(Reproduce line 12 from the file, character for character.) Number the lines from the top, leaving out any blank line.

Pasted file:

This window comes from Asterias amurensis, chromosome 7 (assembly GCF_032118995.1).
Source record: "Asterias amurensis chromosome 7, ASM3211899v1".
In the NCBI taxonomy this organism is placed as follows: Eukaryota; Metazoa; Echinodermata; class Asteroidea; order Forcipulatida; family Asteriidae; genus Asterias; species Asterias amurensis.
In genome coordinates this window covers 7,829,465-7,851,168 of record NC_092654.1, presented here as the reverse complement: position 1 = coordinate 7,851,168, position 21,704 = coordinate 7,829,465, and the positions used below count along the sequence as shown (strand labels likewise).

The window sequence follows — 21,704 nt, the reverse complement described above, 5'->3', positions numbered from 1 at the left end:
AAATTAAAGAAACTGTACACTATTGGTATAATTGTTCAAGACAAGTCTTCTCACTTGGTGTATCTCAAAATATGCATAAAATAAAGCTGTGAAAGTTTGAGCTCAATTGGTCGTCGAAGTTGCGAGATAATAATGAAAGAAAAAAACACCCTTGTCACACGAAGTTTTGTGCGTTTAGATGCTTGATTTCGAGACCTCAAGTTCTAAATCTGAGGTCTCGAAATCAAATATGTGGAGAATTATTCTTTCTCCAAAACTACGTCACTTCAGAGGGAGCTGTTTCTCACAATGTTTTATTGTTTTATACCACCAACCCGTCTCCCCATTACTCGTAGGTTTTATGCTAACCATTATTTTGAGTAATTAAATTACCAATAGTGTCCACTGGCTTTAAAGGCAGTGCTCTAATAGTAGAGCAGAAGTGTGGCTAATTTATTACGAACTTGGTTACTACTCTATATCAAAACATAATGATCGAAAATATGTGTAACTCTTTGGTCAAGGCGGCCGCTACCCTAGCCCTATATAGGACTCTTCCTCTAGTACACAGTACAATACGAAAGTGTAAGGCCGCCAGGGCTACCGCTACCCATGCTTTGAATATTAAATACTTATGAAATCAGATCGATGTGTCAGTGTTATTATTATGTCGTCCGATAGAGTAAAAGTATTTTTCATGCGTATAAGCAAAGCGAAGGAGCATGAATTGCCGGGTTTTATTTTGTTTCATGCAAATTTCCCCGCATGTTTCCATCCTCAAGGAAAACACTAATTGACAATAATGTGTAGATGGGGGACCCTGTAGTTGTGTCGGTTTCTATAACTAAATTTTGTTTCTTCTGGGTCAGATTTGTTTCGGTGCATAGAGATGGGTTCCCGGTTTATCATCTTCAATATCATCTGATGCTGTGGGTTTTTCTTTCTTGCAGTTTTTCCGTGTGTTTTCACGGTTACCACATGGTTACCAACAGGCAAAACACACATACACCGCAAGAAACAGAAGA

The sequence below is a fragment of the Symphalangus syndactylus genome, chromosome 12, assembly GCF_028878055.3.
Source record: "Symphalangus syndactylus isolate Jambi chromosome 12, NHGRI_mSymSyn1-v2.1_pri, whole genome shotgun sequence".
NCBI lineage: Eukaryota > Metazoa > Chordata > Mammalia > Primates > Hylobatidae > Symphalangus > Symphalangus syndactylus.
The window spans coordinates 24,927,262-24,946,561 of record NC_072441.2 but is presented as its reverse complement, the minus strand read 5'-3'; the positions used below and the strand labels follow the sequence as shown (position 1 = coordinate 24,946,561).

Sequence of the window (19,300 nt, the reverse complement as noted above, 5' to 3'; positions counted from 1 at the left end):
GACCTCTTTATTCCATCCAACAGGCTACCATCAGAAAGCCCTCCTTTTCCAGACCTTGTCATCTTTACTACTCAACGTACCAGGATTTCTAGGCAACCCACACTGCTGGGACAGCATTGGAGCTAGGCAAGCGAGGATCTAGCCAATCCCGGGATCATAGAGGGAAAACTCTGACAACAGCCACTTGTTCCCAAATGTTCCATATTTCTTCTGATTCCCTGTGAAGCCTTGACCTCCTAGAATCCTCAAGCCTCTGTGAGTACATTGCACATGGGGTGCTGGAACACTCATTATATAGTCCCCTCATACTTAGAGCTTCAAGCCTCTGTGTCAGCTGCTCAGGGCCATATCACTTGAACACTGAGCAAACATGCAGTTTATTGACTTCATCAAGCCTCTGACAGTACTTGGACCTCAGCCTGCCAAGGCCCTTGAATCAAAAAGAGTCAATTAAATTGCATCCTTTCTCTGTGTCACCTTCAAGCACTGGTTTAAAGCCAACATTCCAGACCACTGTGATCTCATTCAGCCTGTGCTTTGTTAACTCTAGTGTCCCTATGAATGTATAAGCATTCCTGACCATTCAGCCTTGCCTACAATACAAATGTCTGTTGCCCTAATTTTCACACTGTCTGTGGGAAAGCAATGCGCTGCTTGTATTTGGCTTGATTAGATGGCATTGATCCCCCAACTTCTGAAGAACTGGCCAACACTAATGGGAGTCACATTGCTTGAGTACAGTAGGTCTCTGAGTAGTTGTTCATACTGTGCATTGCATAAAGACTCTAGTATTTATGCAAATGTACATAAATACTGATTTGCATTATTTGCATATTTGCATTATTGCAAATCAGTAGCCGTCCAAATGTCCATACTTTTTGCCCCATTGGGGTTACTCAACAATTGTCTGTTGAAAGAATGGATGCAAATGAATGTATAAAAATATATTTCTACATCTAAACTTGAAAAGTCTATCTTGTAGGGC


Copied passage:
GACCTCTTTATTCCATCCAACAGGCTACCATCAGAAAGCCCTCCTTTTCCAGACCTTGTCATCTTTACTACTCAACGTACCAGGATTTCTAGGCAACCCACACTGCTGGGACAGCATTGGAGCTAGGCAAGCGAGGATCTAGCCAATCCCGGGATCATAGAGGGAAAACTCTGACAACAGCCACTTGTTCCCAAATGTTCCATATTTCTTCTGATTCCCTGTGAAGCCTTGACCTCCTAGAATCCTCAAGCCTCTGTGAGTACATTGCACATGGGGTGCTGGAACACTCATTATATAGTCCCCTCATACTTAGAGCTTCAAGCCTCTGTGTCAGCTGCTCAGGGCCATATCACTTGAACACTGAGCAAACATGCAGTTTATTGACTTCATCAAGCCTCTGACAGTACTTGGACCTCAGCCTGCCAAGGCCCTTGAATCAAAAAGAGTCAATTAAATTGCATCCTTTCTCTGTGTCACCTTCAAGCACTGGTTTAAAGCCAACATTCCAGACCACTGTGATCTCATTCAGCCTGTGCTTTGTTAACTCTAGTGTCCCTATGAATGTATAAGCATTCCTGACCATTCAGCCTTGCCTACAATACAAATGTCTGTTGCCCTAATTTTCACACTGTCTGTGGGAAAGCAATGCGCTGCTTGTATTTGGCTTGATTAGATGGCATTGATCCCCCAACTTCTGAAGAACTGGCCAACACTAATGGGAGTCACATTGCTTGAGTACAGTAGGTCTCTGAGTAGTTGTTCATACTGTGCATTGCATAAAGACTCTAGTATTTATGCAAATGTACATAAATACTGATTTGCATTATTTGCATATTTGCATTATTGCAAATCAGTAGCCGTCCAAATGTCCATACTTTTTGCCCCATTGGGGTTACTCAACAATTGTCTGTTGAAAGAATGGATGCAAATGAATGTATAAAAATATATTTCTACATCTAAACTTGAAAAGTCTATCTTGTAGGGC